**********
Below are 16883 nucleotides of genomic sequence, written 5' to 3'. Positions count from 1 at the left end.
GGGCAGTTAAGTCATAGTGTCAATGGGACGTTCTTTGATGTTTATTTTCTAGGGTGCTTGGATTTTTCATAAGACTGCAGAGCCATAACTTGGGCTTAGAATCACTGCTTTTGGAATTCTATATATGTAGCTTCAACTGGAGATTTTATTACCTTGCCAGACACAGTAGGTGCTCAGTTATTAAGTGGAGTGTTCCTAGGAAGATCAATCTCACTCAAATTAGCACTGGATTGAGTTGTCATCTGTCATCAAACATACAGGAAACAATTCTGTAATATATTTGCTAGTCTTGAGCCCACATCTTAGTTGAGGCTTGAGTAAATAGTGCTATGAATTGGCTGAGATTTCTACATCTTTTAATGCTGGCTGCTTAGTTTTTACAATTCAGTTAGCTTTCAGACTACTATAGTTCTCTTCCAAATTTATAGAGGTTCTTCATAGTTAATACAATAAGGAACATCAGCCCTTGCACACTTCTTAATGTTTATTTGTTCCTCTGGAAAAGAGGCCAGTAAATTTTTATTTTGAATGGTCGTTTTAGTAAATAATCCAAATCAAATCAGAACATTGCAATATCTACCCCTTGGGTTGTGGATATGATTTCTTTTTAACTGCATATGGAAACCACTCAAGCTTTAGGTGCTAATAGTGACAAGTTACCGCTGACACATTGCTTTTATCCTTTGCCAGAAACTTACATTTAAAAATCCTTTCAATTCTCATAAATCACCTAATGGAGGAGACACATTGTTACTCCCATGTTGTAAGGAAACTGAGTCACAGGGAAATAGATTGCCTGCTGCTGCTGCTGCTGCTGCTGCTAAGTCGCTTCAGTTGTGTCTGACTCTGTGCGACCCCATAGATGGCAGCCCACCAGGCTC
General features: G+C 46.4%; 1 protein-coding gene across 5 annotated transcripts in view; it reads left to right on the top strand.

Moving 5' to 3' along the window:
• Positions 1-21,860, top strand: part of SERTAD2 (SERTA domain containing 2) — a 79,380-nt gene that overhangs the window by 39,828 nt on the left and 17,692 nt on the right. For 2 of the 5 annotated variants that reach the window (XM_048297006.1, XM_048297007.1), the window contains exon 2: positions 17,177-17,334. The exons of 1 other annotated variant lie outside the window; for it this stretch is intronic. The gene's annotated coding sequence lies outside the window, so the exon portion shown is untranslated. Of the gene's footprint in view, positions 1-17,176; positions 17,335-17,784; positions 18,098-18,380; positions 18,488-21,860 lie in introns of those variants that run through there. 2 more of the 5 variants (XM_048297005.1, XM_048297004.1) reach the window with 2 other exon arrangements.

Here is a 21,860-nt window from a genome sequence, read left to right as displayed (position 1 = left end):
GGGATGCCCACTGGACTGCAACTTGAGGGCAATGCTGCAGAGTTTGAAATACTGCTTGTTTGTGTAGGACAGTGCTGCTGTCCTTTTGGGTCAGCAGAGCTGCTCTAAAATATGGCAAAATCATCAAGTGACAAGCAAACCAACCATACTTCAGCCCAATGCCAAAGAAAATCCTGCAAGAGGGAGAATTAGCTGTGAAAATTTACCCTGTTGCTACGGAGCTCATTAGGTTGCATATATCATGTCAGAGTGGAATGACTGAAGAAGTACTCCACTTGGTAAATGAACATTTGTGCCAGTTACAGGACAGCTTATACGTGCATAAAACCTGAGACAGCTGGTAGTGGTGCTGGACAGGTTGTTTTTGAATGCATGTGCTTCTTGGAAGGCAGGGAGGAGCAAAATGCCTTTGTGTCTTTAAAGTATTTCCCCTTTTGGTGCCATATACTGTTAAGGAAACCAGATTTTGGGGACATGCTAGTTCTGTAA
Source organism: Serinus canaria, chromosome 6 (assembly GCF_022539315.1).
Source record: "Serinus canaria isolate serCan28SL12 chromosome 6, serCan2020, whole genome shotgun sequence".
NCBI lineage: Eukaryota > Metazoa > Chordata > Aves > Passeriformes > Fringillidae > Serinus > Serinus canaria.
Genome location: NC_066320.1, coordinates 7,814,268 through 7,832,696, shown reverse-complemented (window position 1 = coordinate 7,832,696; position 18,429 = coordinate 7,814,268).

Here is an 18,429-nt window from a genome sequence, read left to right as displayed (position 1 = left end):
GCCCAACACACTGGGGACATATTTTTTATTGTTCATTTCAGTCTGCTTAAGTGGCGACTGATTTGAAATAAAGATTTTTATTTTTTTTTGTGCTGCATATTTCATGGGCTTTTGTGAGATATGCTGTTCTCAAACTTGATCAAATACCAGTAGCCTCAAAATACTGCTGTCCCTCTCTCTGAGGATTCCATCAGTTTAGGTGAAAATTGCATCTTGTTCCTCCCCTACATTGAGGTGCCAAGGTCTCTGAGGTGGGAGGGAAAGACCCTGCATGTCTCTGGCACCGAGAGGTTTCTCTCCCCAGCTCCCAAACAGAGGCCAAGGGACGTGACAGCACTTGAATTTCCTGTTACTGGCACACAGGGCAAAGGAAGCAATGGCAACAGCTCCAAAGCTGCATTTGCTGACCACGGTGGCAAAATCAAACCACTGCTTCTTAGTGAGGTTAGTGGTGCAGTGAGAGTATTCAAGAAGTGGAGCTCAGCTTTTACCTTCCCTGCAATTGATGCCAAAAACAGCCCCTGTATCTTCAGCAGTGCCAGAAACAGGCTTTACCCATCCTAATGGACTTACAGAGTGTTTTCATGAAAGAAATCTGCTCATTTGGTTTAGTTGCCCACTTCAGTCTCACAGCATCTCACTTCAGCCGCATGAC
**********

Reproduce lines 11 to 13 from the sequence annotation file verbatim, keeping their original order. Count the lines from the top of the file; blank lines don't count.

Genome location: NC_066320.1, coordinates 7,814,268 through 7,832,696, shown reverse-complemented (window position 1 = coordinate 7,832,696; position 18,429 = coordinate 7,814,268).

Here is an 18,429-nt window from a genome sequence, read left to right as displayed (position 1 = left end):
GCCCAACACACTGGGGACATATTTTTTATTGTTCATTTCAGTCTGCTTAAGTGGCGACTGATTTGAAATAAAGATTTTTATTTTTTTTTGTGCTGCATATTTCATGGGCTTTTGTGAGATATGCTGTTCTCAAACTTGATCAAATACCAGTAGCCTCAAAATACTGCTGTCCCTCTCTCTGAGGATTCCATCAGTTTAGGTGAAAATTGCATCTTGTTCCTCCCCTACATTGAGGTGCCAAGGTCTCTGAGGTGGGAGGGAAAGACCCTGCATGTCTCTGGCACCGAGAGGTTTCTCTCCCCAGCTCCCAAACAGAGGCCAAGGGACGTGACAGCACTTGAATTTCCTGTTACTGGCACACAGGGCAAAGGAAGCAATGGCAACAGCTCCAAAGCTGCATTTGCTGACCACGGTGGCAAAATCAAACCACTGCTTCTTAGTGAGGTTAGTGGTGCAGTGAGAGTATTCAAGAAGTGGAGCTCAGCTTTTACCTTCCCTGCAATTGATGCCAAAAACAGCCCCTGTATCTTCAGCAGTGCCAGAAACAGGCTTTACCCATCCTAATGGACTTACAGAGTGTTTTCATGAAAGAAATCTGCTCATTTGGTTTAGTTGCCCACTTCAGTCTCACAGCATCTCACTTCAGCCGCATGAC